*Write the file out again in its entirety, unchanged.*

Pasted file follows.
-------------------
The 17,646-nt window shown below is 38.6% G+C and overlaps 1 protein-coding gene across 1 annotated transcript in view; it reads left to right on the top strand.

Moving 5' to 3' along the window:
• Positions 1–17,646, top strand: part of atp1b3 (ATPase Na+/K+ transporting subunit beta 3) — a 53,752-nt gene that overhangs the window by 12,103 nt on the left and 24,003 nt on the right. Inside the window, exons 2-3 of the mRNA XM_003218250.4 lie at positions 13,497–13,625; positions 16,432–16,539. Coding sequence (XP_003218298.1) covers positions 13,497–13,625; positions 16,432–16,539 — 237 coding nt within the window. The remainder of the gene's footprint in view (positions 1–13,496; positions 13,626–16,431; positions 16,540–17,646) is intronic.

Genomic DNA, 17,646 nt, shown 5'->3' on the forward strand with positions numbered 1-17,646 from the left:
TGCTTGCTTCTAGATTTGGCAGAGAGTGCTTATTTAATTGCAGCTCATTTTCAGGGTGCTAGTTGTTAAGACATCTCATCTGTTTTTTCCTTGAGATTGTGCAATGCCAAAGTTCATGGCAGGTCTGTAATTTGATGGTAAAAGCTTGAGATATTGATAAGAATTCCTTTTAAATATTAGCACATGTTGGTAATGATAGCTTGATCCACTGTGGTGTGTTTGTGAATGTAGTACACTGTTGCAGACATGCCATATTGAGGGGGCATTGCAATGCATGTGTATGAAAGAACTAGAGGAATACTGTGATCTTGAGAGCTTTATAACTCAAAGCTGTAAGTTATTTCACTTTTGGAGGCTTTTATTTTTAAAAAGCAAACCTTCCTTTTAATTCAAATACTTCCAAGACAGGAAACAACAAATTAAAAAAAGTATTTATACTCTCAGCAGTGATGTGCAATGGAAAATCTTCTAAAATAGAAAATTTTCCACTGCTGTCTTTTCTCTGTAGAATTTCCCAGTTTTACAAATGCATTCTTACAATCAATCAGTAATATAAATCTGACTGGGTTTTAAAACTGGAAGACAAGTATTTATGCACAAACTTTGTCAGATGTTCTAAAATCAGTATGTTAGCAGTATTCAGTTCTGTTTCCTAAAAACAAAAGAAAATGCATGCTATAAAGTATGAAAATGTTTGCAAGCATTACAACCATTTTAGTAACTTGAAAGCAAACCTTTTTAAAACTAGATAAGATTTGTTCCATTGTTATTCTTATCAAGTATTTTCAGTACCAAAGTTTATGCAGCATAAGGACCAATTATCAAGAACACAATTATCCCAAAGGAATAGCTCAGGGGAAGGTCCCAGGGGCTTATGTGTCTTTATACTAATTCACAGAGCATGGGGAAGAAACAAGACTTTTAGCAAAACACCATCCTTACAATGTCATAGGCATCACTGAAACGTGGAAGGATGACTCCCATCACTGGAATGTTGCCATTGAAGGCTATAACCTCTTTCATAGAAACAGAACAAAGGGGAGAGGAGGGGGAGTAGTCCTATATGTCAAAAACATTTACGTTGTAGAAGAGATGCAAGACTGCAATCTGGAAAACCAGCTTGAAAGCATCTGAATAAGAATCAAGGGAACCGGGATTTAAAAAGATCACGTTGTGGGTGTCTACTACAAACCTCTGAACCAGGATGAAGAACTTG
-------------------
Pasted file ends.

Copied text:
The 17,646-nt window shown below is 38.6% G+C and overlaps 1 protein-coding gene across 1 annotated transcript in view; it reads left to right on the top strand.

Moving 5' to 3' along the window:
• Positions 1–17,646, top strand: part of atp1b3 (ATPase Na+/K+ transporting subunit beta 3) — a 53,752-nt gene that overhangs the window by 12,103 nt on the left and 24,003 nt on the right. Inside the window, exons 2-3 of the mRNA XM_003218250.4 lie at positions 13,497–13,625; positions 16,432–16,539. Coding sequence (XP_003218298.1) covers positions 13,497–13,625; positions 16,432–16,539 — 237 coding nt within the window. The remainder of the gene's footprint in view (positions 1–13,496; positions 13,626–16,431; positions 16,540–17,646) is intronic.

Genomic DNA, 17,646 nt, shown 5'->3' on the forward strand with positions numbered 1-17,646 from the left:
TGCTTGCTTCTAGATTTGGCAGAGAGTGCTTATTTAATTGCAGCTCATTTTCAGGGTGCTAGTTGTTAAGACATCTCATCTGTTTTTTCCTTGAGATTGTGCAATGCCAAAGTTCATGGCAGGTCTGTAATTTGATGGTAAAAGCTTGAGATATTGATAAGAATTCCTTTTAAATATTAGCACATGTTGGTAATGATAGCTTGATCCACTGTGGTGTGTTTGTGAATGTAGTACACTGTTGCAGACATGCCATATTGAGGGGGCATTGCAATGCATGTGTATGAAAGAACTAGAGGAATACTGTGATCTTGAGAGCTTTATAACTCAAAGCTGTAAGTTATTTCACTTTTGGAGGCTTTTATTTTTAAAAAGCAAACCTTCCTTTTAATTCAAATACTTCCAAGACAGGAAACAACAAATTAAAAAAAGTATTTATACTCTCAGCAGTGATGTGCAATGGAAAATCTTCTAAAATAGAAAATTTTCCACTGCTGTCTTTTCTCTGTAGAATTTCCCAGTTTTACAAATGCATTCTTACAATCAATCAGTAATATAAATCTGACTGGGTTTTAAAACTGGAAGACAAGTATTTATGCACAAACTTTGTCAGATGTTCTAAAATCAGTATGTTAGCAGTATTCAGTTCTGTTTCCTAAAAACAAAAGAAAATGCATGCTATAAAGTATGAAAATGTTTGCAAGCATTACAACCATTTTAGTAACTTGAAAGCAAACCTTTTTAAAACTAGATAAGATTTGTTCCATTGTTATTCTTATCAAGTATTTTCAGTACCAAAGTTTATGCAGCATAAGGACCAATTATCAAGAACACAATTATCCCAAAGGAATAGCTCAGGGGAAGGTCCCAGGGGCTTATGTGTCTTTATACTAATTCACAGAGCATGGGGAAGAAACAAGACTTTTAGCAAAACACCATCCTTACAATGTCATAGGCATCACTGAAACGTGGAAGGATGACTCCCATCACTGGAATGTTGCCATTGAAGGCTATAACCTCTTTCATAGAAACAGAACAAAGGGGAGAGGAGGGGGAGTAGTCCTATATGTCAAAAACATTTACGTTGTAGAAGAGATGCAAGACTGCAATCTGGAAAACCAGCTTGAAAGCATCTGAATAAGAATCAAGGGAACCGGGATTTAAAAAGATCACGTTGTGGGTGTCTACTACAAACCTCTGAACCAGGATGAAGAACTTG